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Collins Aerospace produces prototype electric motor for Airlander 10 aircraft

Collins Aerospace has produced the first working prototype of its 500 kilowatt electric motor suitable for the Airlander 10 aircraft under a partnership with Hybrid Air Vehicles and the University of Nottingham in England.

Collins has begun basic characterization testing of the motor at the University of Nottingham.

For the 2,000 RPM permanent magnet electric motor, Collins is targeting specific power density levels of 9 kilowatts per kilogram and 98 percent efficiency through the use of a novel motor topology and composite construction. Collins is designing the motor at its Electronic Controls and Motor Systems Center of Excellence in Solihull, England, where it’s also developing its 1 megawatt electric motor and motor controller for the Pratt & Whitney Canada (P&WC) regional hybrid-electric flight demonstrator. The two motors are part of Collins’ technology roadmap for the development of a family of electric motors that can be scaled up or down to meet the needs of various hybrid-electric and all-electric applications across multiple aircraft segments.

Airlander 10 is scheduled to begin hybrid-electric operation in 2026, followed by all-electric, zero-emission operation in 2030. To achieve this, the aircraft’s four fuel-burning engines will be replaced by Collins’ 500 kilowatt electric motors—beginning with the two forward engines in 2026 and the two rear engines in 2030.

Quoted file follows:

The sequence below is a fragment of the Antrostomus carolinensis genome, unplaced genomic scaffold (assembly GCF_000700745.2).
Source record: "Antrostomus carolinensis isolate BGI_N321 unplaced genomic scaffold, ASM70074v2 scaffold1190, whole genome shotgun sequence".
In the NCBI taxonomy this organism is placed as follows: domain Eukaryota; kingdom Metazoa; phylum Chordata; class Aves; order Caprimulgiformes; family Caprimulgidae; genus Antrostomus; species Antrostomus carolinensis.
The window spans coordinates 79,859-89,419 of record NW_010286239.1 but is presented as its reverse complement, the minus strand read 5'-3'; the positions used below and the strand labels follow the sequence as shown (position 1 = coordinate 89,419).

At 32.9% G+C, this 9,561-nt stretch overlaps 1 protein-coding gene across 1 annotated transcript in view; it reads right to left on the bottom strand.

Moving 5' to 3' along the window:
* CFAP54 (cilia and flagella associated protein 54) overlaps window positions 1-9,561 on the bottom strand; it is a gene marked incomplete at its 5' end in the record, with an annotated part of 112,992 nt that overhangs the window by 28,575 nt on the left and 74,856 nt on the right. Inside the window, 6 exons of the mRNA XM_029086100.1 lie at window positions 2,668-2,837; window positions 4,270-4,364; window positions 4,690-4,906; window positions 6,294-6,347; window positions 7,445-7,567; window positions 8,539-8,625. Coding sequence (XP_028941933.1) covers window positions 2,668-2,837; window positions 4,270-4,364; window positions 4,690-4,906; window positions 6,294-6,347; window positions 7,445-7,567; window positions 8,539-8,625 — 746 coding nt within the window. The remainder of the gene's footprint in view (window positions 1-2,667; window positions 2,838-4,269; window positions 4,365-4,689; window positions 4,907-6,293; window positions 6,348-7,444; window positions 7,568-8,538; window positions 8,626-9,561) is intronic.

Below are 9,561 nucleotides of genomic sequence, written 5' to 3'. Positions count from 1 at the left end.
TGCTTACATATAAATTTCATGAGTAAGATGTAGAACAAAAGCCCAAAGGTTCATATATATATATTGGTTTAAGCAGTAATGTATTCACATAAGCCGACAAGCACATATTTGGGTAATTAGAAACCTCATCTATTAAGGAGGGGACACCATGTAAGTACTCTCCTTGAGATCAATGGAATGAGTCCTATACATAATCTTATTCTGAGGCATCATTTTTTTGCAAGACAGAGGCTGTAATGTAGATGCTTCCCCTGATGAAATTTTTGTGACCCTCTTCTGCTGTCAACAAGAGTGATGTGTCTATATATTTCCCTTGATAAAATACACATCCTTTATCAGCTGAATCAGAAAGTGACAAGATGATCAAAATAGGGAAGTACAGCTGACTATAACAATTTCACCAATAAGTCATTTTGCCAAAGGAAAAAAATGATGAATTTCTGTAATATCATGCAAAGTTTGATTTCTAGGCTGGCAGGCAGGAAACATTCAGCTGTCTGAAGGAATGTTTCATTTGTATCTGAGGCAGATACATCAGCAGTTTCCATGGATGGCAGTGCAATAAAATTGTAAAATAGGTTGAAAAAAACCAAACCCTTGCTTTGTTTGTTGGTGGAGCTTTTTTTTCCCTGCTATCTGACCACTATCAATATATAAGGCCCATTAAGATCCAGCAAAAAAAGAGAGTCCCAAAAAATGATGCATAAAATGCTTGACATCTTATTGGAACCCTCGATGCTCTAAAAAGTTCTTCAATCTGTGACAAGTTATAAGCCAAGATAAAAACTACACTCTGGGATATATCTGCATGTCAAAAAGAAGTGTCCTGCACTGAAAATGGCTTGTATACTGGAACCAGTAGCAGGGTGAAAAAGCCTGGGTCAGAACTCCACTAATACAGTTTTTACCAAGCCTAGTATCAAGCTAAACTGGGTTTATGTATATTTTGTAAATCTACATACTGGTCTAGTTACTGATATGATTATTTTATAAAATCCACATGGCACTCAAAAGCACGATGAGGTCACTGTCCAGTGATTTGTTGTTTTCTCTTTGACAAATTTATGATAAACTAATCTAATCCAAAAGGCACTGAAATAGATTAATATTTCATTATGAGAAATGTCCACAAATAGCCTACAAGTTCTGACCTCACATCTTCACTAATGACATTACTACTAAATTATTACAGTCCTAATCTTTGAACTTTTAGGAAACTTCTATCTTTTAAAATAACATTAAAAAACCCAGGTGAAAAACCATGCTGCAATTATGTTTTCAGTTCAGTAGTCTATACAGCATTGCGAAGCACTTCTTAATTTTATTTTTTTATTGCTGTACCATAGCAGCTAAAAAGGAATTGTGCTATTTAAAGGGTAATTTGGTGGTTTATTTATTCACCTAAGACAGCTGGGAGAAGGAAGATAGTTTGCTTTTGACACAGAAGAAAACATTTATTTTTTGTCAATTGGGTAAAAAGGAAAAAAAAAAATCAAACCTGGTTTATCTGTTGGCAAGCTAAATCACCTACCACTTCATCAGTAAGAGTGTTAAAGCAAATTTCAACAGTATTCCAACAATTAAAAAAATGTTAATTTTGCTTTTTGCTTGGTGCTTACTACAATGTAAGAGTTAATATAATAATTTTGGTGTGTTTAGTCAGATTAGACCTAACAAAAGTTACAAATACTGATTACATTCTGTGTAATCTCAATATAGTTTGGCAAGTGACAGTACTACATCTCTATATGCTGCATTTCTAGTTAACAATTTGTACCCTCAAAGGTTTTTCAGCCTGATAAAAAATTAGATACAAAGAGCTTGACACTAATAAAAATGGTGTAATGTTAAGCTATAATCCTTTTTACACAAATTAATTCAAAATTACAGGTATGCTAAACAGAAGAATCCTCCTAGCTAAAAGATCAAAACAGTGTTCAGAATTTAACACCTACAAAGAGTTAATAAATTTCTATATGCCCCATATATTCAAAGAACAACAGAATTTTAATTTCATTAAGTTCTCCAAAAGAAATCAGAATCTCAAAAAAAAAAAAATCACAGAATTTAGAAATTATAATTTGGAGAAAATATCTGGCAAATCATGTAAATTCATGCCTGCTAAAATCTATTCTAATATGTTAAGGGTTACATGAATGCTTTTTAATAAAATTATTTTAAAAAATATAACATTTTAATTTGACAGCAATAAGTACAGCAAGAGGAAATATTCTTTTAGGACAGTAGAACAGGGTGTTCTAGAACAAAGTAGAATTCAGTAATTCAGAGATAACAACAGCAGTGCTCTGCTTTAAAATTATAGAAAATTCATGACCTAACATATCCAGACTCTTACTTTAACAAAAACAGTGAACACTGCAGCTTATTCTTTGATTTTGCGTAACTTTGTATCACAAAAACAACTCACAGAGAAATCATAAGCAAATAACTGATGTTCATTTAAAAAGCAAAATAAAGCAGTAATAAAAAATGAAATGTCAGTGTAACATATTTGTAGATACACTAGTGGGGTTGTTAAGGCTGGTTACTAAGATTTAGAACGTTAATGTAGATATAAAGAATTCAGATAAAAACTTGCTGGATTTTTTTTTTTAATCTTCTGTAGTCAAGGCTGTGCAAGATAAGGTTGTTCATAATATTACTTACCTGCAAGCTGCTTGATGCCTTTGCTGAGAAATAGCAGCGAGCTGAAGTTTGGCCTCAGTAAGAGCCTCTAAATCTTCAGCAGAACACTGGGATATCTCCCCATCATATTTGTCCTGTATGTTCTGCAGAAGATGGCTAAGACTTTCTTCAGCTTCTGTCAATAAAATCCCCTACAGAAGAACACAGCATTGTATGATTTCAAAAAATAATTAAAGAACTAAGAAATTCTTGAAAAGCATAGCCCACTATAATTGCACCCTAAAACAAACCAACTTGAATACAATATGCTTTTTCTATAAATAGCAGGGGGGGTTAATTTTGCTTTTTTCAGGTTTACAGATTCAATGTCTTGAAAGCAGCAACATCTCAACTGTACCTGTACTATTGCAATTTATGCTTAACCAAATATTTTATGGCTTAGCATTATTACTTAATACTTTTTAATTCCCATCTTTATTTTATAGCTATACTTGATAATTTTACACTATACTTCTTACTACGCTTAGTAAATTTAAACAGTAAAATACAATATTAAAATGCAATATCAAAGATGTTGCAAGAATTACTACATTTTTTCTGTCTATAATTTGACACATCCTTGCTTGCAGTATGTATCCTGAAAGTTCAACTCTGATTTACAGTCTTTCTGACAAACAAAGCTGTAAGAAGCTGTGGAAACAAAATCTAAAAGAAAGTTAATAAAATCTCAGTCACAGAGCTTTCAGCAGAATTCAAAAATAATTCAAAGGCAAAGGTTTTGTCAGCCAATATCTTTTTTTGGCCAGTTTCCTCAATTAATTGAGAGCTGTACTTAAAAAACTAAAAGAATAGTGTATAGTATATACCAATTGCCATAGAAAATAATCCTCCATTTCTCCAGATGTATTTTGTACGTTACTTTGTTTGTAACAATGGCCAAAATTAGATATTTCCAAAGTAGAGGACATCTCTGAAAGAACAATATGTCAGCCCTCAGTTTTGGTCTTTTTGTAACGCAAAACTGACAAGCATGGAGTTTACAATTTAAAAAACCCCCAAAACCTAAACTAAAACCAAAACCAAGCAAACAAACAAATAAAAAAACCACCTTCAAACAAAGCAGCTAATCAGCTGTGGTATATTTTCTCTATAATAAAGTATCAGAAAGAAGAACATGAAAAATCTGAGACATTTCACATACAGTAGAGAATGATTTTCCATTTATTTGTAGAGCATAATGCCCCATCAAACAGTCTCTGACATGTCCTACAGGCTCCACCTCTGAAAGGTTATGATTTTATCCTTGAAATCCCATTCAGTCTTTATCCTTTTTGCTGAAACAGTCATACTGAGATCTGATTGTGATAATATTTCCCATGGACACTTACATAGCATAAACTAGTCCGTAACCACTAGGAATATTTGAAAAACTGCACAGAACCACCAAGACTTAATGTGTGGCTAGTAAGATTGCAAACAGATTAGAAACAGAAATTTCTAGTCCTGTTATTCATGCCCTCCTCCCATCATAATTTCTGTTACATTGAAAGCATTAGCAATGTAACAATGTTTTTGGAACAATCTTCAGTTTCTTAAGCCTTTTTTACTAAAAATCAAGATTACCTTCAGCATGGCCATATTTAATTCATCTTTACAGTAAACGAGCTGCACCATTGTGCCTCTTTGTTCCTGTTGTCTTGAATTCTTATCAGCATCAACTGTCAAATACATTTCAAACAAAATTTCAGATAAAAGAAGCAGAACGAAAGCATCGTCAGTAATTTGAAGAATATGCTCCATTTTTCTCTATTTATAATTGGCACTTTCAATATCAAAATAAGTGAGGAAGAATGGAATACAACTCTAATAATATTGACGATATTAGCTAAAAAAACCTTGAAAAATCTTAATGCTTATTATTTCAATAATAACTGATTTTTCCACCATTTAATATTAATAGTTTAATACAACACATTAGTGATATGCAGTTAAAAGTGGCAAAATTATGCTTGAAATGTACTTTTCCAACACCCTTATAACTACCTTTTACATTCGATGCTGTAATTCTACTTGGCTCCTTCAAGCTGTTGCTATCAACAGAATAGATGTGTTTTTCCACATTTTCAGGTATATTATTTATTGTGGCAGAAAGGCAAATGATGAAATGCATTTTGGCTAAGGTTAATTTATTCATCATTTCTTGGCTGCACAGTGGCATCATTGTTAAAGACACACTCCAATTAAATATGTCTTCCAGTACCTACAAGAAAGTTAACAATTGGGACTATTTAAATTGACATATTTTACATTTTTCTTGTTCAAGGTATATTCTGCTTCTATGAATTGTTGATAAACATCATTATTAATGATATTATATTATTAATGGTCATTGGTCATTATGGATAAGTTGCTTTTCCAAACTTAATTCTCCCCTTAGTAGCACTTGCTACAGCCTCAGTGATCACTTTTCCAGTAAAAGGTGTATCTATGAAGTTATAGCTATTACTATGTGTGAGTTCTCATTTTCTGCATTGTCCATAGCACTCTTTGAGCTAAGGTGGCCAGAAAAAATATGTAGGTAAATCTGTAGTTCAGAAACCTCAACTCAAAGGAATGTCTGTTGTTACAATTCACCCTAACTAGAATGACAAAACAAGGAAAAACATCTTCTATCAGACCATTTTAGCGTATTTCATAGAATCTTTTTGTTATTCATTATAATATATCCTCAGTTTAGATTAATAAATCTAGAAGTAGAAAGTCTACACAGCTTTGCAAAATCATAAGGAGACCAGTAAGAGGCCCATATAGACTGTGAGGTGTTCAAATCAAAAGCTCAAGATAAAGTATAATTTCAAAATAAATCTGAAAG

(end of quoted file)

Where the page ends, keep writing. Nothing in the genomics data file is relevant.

“With a goal of becoming the world’s first zero-emission aircraft, Airlander 10 is blazing a trail in the development of sustainable electric propulsion systems,” said Marc Holme, senior director, Electronic Controls and Motor Systems for Collins Aerospace. “Collins is working closely with Hybrid Air Vehicles and the University of Nottingham to turn this goal into a reality, while at the same time developing new technologies that will advance the aviation industry’s efforts to reach net-zero carbon emissions by 2050.”

“The development of electric motors for Airlander 10, with Collins Aerospace and the University of Nottingham, is a crucial part of our pathway towards a future of passenger and freight transport that produces zero emissions,” said Tom Grundy, CEO of Hybrid Air Vehicles. “It is great to see the program develop with the different organizations working in unison to deliver the right electric motor for the job.”

E-HAV1 is co-funded by the ATI Program, a joint UK government and industry investment to maintain and grow the UK’s competitive position in civil aerospace design and manufacture. It is delivered through a partnership between the Aerospace Technology Institute, Department for Business, Energy & Industrial Strategy, and Innovate UK to address technology, capability, and supply chain challenges.

“This important project milestone demonstrates innovative technology from the UK that will deliver critical capability for the electrification of aviation,” said Mark Scully, Head of Technology for Advanced Systems & Propulsion at the Aerospace Technology Institute. “It aligns with the zero-carbon focus in the ATI’s Destination Zero strategy, and positions Collins in the UK for the scaling of high-performance electric motors for future commercial aircraft platforms.”

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